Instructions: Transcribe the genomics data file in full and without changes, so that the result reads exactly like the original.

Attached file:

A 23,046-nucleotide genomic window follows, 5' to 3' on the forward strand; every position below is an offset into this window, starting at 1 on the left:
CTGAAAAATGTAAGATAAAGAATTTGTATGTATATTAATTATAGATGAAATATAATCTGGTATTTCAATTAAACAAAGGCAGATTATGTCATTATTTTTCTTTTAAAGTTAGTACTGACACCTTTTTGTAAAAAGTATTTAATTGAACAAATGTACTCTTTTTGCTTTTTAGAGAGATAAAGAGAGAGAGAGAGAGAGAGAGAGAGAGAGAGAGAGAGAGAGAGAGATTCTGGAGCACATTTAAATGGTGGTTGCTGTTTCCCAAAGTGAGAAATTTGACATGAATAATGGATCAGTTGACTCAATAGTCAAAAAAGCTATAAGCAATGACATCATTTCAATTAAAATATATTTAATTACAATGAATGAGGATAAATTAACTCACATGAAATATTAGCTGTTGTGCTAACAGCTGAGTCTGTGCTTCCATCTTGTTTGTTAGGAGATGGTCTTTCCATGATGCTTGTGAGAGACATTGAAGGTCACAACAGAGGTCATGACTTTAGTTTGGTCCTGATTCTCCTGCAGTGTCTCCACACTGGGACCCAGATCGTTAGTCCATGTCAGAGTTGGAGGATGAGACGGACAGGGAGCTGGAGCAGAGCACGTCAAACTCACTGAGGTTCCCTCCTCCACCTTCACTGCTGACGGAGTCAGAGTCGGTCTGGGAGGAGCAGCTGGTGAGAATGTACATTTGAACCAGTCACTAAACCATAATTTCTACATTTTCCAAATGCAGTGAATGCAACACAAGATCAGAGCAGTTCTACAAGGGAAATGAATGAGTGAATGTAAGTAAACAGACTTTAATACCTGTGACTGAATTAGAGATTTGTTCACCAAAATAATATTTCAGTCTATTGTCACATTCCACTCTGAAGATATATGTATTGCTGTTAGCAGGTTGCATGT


A 23,046-nucleotide genomic window follows, 5' to 3' on the forward strand; every position below is an offset into this window, starting at 1 on the left:
CTGAAAAATGTAAGATAAAGAATTTGTATGTATATTAATTATAGATGAAATATAATCTGGTATTTCAATTAAACAAAGGCAGATTATGTCATTATTTTTCTTTTAAAGTTAGTACTGACACCTTTTTGTAAAAAGTATTTAATTGAACAAATGTACTCTTTTTGCTTTTTAGAGAGATAAAGAGAGAGAGAGAGAGAGAGAGAGAGAGAGAGAGAGAGAGAGAGAGATTCTGGAGCACATTTAAATGGTGGTTGCTGTTTCCCAAAGTGAGAAATTTGACATGAATAATGGATCAGTTGACTCAATAGTCAAAAAAGCTATAAGCAATGACATCATTTCAATTAAAATATATTTAATTACAATGAATGAGGATAAATTAACTCACATGAAATATTAGCTGTTGTGCTAACAGCTGAGTCTGTGCTTCCATCTTGTTTGTTAGGAGATGGTCTTTCCATGATGCTTGTGAGAGACATTGAAGGTCACAACAGAGGTCATGACTTTAGTTTGGTCCTGATTCTCCTGCAGTGTCTCCACACTGGGACCCAGATCGTTAGTCCATGTCAGAGTTGGAGGATGAGACGGACAGGGAGCTGGAGCAGAGCACGTCAAACTCACTGAGGTTCCCTCCTCCACCTTCACTGCTGACGGAGTCAGAGTCGGTCTGGGAGGAGCAGCTGGTGAGAATGTACATTTGAACCAGTCACTAAACCATAATTTCTACATTTTCCAAATGCAGTGAATGCAACACAAGATCAGAGCAGTTCTACAAGGGAAATGAATGAGTGAATGTAAGTAAACAGACTTTAATACCTGTGACTGAATTAGAGATTTGTTCACCAAAATAATATTTCAGTCTATTGTCACATTCCACTCTGAAGATATATGTATTGCTGTTAGCAGGTTGCATGT